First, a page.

I recently came to the realisation that I have been underestimating the role that the creative industries play within the UK’s wider economy. According to data published by UK Parliament last year, in 2019 the creative industries contributed an estimated £115.9 billion to the UK, accounting for 5.9 per cent of the UK economy. However, as reflected in the 2021 report by the All-Party Parliamentary Group (APPG) for Creative Diversity, the benefits of this economic success are not equally shared. Racial and ethnic minorities are significantly underrepresented in these industries, particularly in senior decision-making roles and key creative professions.
As creatives, we can all agree that we crave spaces in which we can be authentic, be valued for our unique viewpoints, develop our skills and, of course, be remunerated accordingly. However, the aforementioned data shows that people of colour are not being selected for these high-paying key positions within the long-established organisations that are generating the billions recorded by parliament. This exclusion has forced many of us to spearhead or find refuge in safe spaces made by and for ourselves.
“It is not up to the people of colour you hire to do the heavy lifting.”Mary Ojidu
An example being our platform Ájífa, which is dedicated to championing the work of people of colour creatives. Our platform is unique in the current creative landscape, in that it has been created for the sole purpose of showcasing, equipping and nurturing diverse talent. Though I can agree there is a place for non-profit platforms like Ájífa, the onus should be on established creative organisations in the UK to actively recruit a more diverse workforce – especially since organisations are in the habit of profiting massively from the commercialisation of concepts from racial and ethnic minority groups.
Once recruited, creative organisations should also ensure that people of colour are actually included in substantial projects and decision making. A well-known analogy depicts diversity as having a seat at the table, and inclusion as also having a voice at that table. I have to emphasise that having a voice does not mean being solely positioned to take on the unpaid and laborious second job of being the organisation’s in-house know-it-all diversity genie. To be frank, the one ethnic minority junior member of staff on your team does not have all of the answers; they cannot magically fix everything and it is unfair to make them feel as though they should be able to. It’s exploitative, burdensome and mentally draining. Diversity and inclusion policies are ultimately implemented at the very top of organisations, as culture shifts begin with executives and subsequently trickle down to lower levels.
GalleryÁjífa: Portraits of Ao Dai: Part V, photographed by Chiron Duong (Copyright © Chiron Duong, 2022)
“One campaign is not enough. Black squares on Instagram are not enough. Cherry-picked, commercialised heritage and history months are not enough.”Mary Ojidu
As concluded in the 2021 APPG for Creative Diversity report, change begins with leadership and making sure that diversity and inclusion are not separate from the core business. All members of the organisation should be willing to learn about and address diversity issues. I reiterate, it is not up to the people of colour you hire to do the heavy lifting. It is important to remember that people of colour are often experiencing the effects of traumatic social issues in real time, and so do not always have the energy to offer commentary or an opinion. There are plenty of external resources to be utilised alongside self-initiated reading and research.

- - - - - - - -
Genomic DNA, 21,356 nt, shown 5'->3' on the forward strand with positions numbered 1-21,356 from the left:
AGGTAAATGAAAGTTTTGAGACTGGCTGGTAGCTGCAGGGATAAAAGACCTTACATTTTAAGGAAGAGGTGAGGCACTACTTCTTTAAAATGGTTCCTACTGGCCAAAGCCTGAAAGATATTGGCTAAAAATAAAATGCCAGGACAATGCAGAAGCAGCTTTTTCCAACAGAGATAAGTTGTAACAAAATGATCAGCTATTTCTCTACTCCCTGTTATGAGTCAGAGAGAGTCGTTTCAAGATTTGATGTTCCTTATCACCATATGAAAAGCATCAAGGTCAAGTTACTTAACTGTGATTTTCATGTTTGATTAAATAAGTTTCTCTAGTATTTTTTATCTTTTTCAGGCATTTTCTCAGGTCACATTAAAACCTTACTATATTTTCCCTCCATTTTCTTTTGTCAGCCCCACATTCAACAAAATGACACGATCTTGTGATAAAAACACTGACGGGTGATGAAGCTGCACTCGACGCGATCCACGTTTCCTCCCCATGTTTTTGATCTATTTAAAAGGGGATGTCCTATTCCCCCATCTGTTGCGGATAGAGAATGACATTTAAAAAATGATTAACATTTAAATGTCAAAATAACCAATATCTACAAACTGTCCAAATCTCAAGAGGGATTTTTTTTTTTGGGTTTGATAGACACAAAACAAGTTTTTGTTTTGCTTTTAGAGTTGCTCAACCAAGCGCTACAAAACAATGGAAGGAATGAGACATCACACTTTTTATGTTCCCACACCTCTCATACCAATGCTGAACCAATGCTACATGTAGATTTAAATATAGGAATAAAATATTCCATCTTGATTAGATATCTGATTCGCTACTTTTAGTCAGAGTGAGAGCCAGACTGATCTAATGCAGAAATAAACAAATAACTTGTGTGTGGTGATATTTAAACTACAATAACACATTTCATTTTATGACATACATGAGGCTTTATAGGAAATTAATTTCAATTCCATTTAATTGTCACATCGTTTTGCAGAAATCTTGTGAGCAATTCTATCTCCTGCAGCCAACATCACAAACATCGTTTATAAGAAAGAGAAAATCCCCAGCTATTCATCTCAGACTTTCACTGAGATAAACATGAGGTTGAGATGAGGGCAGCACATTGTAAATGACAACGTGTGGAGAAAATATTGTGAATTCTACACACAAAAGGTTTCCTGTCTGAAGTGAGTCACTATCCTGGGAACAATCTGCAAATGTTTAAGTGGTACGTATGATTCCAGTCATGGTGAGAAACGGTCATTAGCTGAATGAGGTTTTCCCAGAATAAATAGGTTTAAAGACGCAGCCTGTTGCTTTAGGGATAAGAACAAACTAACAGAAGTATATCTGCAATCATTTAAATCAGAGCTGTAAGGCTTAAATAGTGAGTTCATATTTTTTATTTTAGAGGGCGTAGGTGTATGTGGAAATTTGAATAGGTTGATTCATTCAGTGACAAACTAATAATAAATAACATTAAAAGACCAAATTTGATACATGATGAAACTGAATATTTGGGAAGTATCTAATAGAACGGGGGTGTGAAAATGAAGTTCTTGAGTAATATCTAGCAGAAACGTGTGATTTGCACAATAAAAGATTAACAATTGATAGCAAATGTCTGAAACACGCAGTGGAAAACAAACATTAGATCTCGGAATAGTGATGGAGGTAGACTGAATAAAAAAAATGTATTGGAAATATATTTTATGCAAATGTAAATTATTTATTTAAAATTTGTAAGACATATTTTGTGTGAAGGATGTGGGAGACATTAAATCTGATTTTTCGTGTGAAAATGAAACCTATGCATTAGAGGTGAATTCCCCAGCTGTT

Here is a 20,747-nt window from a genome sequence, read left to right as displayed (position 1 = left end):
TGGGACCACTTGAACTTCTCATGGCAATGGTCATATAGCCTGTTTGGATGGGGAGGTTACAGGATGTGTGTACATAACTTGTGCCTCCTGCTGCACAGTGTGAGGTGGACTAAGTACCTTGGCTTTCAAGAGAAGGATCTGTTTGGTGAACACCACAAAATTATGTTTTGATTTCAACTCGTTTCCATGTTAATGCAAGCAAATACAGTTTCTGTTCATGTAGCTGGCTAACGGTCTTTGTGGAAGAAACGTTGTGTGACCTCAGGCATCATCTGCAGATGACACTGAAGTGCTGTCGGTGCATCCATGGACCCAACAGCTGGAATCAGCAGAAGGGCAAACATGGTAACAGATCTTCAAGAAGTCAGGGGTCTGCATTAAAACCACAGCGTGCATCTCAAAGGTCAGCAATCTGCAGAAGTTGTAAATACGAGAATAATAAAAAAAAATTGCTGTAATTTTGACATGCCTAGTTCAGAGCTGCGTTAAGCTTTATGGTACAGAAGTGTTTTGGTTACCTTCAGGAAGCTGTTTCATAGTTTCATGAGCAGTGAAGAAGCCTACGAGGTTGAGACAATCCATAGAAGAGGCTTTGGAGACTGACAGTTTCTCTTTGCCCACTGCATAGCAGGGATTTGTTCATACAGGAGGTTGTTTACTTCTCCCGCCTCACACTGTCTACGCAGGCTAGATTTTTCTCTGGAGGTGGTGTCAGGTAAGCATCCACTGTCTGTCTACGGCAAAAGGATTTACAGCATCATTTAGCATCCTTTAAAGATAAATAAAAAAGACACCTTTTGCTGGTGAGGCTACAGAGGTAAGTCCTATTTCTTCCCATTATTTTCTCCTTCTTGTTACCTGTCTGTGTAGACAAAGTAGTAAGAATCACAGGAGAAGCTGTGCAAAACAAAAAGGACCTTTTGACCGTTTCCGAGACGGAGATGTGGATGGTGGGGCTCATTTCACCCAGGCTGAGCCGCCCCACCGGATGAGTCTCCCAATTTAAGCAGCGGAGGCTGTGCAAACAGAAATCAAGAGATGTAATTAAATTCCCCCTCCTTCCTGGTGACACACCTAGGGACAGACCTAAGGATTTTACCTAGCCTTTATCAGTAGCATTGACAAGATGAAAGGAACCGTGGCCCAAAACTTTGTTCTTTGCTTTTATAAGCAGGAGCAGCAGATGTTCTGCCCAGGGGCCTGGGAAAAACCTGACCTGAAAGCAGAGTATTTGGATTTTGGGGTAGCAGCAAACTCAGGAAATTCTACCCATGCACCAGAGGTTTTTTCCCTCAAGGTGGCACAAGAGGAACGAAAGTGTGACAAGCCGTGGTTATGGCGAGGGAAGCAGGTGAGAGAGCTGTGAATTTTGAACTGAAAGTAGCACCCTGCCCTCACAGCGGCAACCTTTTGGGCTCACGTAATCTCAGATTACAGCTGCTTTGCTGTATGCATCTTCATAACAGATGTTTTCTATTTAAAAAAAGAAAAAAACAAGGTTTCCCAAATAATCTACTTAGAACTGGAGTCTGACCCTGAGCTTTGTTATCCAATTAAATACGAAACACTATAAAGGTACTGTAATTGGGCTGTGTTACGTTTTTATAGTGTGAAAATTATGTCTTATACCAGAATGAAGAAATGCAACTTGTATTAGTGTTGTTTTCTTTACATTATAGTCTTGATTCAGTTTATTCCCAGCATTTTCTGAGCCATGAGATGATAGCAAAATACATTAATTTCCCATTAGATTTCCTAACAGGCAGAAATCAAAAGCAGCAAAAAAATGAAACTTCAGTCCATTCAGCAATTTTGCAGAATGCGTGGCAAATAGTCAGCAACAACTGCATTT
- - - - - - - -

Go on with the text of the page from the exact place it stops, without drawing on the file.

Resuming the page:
The fight to tackle racial and ethnic disparities within the creative industries cannot simply be a checkbox exercise or quick mention in the “any other business” section of the meeting agenda. It needs to be embedded in the organisation’s culture. This can only be done by taking an honest look at the internal data and developing actionable and effective ideas upon serious consideration of that data. The implemented strategies and resulting outcomes then need to be measured and monitored, as this is the only way for the organisation to truthfully gauge whether change has been successfully affected. As put by Collette Cork-Hurst, senior manager for diversity at Arts Council England, “It’s [about] having all of those elements in terms of data evidence, taking measurable action, evaluation and learning, and building on previous action.”
So, in other words, one campaign is not enough. Black squares on Instagram are not enough. Cherry-picked, commercialised heritage and history months are not enough. It’s easy to bury your head in the sand and do the bare minimum surface-level work. But to truly stand with and support people of colour creatives, you have to dig deep. Now, what you find might be ugly. There are all sorts of things lurking beneath the surface of organisations when you peel back the layers, from ignorance and unconscious bias to conscious bias and institutional racism. Ultimately, these issues can only be remedied by confronting them. This is the starting point for cultivating creative industries in which racially, ethnically and culturally diverse talent can prosper.
Ájífa: Tosin Kalejaye (Copyright © Tosin Kalejaye, 2022)